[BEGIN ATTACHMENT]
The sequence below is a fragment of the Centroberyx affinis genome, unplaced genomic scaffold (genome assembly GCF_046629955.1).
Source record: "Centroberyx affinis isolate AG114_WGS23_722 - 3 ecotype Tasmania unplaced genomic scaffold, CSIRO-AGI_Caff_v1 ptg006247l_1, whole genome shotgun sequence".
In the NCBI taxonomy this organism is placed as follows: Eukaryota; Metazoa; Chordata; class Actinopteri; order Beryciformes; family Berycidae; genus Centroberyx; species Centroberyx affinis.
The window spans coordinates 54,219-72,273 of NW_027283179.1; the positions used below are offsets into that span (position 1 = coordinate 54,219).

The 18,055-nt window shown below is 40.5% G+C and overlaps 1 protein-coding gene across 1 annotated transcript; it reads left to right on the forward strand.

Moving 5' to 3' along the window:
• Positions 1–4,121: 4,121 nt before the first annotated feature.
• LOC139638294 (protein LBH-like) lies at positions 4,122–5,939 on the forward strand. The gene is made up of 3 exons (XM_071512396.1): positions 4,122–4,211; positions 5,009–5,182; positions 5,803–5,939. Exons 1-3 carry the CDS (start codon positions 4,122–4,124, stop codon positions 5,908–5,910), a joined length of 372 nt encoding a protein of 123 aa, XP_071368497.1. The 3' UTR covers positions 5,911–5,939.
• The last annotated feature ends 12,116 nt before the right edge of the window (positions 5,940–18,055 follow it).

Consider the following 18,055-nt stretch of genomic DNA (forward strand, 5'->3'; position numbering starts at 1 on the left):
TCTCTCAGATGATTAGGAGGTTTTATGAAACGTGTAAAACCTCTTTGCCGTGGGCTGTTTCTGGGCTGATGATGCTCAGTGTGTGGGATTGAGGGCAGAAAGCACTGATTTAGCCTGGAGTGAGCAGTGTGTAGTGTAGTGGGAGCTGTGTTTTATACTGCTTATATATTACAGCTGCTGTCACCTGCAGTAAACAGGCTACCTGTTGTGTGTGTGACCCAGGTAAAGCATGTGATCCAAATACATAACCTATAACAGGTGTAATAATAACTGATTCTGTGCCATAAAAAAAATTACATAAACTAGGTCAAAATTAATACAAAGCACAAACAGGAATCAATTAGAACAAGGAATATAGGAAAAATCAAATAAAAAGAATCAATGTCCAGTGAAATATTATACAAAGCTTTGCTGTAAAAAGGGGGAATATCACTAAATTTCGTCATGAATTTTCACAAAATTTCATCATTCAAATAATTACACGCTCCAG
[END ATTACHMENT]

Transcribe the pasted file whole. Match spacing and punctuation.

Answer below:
The sequence below is a fragment of the Centroberyx affinis genome, unplaced genomic scaffold (genome assembly GCF_046629955.1).
Source record: "Centroberyx affinis isolate AG114_WGS23_722 - 3 ecotype Tasmania unplaced genomic scaffold, CSIRO-AGI_Caff_v1 ptg006247l_1, whole genome shotgun sequence".
In the NCBI taxonomy this organism is placed as follows: Eukaryota; Metazoa; Chordata; class Actinopteri; order Beryciformes; family Berycidae; genus Centroberyx; species Centroberyx affinis.
The window spans coordinates 54,219-72,273 of NW_027283179.1; the positions used below are offsets into that span (position 1 = coordinate 54,219).

The 18,055-nt window shown below is 40.5% G+C and overlaps 1 protein-coding gene across 1 annotated transcript; it reads left to right on the forward strand.

Moving 5' to 3' along the window:
• Positions 1–4,121: 4,121 nt before the first annotated feature.
• LOC139638294 (protein LBH-like) lies at positions 4,122–5,939 on the forward strand. The gene is made up of 3 exons (XM_071512396.1): positions 4,122–4,211; positions 5,009–5,182; positions 5,803–5,939. Exons 1-3 carry the CDS (start codon positions 4,122–4,124, stop codon positions 5,908–5,910), a joined length of 372 nt encoding a protein of 123 aa, XP_071368497.1. The 3' UTR covers positions 5,911–5,939.
• The last annotated feature ends 12,116 nt before the right edge of the window (positions 5,940–18,055 follow it).

Consider the following 18,055-nt stretch of genomic DNA (forward strand, 5'->3'; position numbering starts at 1 on the left):
TCTCTCAGATGATTAGGAGGTTTTATGAAACGTGTAAAACCTCTTTGCCGTGGGCTGTTTCTGGGCTGATGATGCTCAGTGTGTGGGATTGAGGGCAGAAAGCACTGATTTAGCCTGGAGTGAGCAGTGTGTAGTGTAGTGGGAGCTGTGTTTTATACTGCTTATATATTACAGCTGCTGTCACCTGCAGTAAACAGGCTACCTGTTGTGTGTGTGACCCAGGTAAAGCATGTGATCCAAATACATAACCTATAACAGGTGTAATAATAACTGATTCTGTGCCATAAAAAAAATTACATAAACTAGGTCAAAATTAATACAAAGCACAAACAGGAATCAATTAGAACAAGGAATATAGGAAAAATCAAATAAAAAGAATCAATGTCCAGTGAAATATTATACAAAGCTTTGCTGTAAAAAGGGGGAATATCACTAAATTTCGTCATGAATTTTCACAAAATTTCATCATTCAAATAATTACACGCTCCAG